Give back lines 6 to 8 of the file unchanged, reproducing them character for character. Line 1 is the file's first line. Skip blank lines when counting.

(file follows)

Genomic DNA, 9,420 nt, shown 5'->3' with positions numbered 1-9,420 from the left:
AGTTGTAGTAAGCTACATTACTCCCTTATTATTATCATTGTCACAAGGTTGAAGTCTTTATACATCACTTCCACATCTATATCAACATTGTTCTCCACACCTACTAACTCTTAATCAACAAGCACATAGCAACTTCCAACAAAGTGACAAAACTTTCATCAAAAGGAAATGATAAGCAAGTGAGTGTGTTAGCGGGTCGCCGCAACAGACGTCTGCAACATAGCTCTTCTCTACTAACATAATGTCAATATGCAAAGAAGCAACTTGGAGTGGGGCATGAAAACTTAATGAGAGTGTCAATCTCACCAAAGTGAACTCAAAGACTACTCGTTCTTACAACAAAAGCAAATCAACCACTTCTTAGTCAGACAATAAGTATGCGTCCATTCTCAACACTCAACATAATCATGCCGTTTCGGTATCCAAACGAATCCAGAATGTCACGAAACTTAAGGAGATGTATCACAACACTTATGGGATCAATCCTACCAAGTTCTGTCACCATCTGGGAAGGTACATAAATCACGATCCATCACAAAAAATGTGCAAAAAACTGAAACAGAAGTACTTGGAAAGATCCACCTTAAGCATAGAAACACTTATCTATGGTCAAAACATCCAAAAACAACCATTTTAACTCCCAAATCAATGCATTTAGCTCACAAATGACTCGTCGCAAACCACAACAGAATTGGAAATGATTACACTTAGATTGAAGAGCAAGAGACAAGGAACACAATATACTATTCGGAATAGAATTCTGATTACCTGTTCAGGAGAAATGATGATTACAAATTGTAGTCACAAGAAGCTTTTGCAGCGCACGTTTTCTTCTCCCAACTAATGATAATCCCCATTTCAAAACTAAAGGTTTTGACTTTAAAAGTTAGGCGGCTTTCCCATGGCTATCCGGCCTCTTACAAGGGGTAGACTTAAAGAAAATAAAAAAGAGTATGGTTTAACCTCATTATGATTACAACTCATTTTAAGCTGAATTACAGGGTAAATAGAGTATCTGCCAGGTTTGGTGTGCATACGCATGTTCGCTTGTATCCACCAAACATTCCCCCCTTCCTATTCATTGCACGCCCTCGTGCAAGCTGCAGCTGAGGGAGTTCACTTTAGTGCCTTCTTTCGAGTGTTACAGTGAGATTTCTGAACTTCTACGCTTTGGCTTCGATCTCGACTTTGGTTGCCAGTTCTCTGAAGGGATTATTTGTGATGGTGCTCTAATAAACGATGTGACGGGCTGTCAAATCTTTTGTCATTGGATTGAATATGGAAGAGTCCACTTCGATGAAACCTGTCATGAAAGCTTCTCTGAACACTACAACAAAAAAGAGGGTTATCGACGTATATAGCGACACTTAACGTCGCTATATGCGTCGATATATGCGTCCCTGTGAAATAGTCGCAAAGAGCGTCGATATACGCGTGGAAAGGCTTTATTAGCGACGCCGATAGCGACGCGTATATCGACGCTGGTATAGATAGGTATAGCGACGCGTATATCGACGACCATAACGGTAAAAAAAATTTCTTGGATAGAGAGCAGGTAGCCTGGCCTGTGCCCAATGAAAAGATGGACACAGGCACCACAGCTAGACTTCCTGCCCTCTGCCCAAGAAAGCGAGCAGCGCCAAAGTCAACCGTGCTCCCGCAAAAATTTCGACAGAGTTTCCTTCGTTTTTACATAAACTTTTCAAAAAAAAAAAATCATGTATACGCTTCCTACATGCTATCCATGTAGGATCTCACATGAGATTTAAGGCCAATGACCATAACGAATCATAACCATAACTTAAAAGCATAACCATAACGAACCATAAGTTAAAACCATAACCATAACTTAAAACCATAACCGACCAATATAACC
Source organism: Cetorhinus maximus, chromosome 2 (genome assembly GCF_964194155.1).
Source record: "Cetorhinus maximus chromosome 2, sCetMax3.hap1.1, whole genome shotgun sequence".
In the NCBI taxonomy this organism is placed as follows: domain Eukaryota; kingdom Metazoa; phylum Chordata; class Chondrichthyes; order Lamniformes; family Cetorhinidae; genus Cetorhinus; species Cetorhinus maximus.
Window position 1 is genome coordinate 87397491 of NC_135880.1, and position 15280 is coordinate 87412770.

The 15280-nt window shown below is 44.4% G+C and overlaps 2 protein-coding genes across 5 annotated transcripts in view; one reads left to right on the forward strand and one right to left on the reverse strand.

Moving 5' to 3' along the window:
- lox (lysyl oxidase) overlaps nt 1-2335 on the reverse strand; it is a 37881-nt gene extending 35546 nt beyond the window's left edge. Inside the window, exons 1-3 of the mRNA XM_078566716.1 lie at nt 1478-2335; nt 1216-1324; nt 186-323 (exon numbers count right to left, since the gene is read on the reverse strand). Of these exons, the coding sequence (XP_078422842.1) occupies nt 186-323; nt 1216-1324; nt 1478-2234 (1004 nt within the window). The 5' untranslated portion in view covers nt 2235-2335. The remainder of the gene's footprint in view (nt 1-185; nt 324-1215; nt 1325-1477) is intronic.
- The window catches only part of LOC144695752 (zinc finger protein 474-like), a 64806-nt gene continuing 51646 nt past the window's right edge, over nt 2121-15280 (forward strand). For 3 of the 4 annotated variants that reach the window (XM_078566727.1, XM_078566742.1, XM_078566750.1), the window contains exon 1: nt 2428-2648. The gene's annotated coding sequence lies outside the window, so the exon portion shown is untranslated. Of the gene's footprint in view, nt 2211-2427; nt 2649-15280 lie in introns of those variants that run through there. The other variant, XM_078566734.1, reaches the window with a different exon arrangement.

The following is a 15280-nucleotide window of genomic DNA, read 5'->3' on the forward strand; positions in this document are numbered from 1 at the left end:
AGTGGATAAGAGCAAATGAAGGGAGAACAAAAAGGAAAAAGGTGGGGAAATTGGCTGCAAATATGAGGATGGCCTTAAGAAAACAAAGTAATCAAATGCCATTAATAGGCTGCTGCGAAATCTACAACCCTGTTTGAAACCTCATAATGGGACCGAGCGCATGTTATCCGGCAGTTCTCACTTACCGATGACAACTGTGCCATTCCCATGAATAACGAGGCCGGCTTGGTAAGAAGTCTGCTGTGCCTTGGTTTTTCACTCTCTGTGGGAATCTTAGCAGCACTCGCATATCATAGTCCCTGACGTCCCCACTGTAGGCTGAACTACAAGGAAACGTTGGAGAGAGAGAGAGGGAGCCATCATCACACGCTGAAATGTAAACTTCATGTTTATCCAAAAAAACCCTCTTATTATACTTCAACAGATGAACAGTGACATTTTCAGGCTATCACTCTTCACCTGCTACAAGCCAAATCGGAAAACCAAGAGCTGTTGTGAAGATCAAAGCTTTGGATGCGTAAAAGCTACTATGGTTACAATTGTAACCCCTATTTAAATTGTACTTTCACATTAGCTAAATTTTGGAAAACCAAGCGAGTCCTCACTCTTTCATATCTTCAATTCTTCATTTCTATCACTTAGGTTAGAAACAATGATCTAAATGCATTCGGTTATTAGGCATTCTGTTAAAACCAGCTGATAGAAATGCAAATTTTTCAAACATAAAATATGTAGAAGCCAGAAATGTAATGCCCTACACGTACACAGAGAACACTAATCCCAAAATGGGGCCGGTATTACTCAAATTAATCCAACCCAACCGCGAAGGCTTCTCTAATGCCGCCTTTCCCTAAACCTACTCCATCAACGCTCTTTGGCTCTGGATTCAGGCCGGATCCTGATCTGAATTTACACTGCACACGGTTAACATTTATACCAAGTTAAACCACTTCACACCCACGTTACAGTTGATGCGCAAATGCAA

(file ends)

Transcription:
Window position 1 is genome coordinate 87397491 of NC_135880.1, and position 15280 is coordinate 87412770.

The 15280-nt window shown below is 44.4% G+C and overlaps 2 protein-coding genes across 5 annotated transcripts in view; one reads left to right on the forward strand and one right to left on the reverse strand.

Moving 5' to 3' along the window: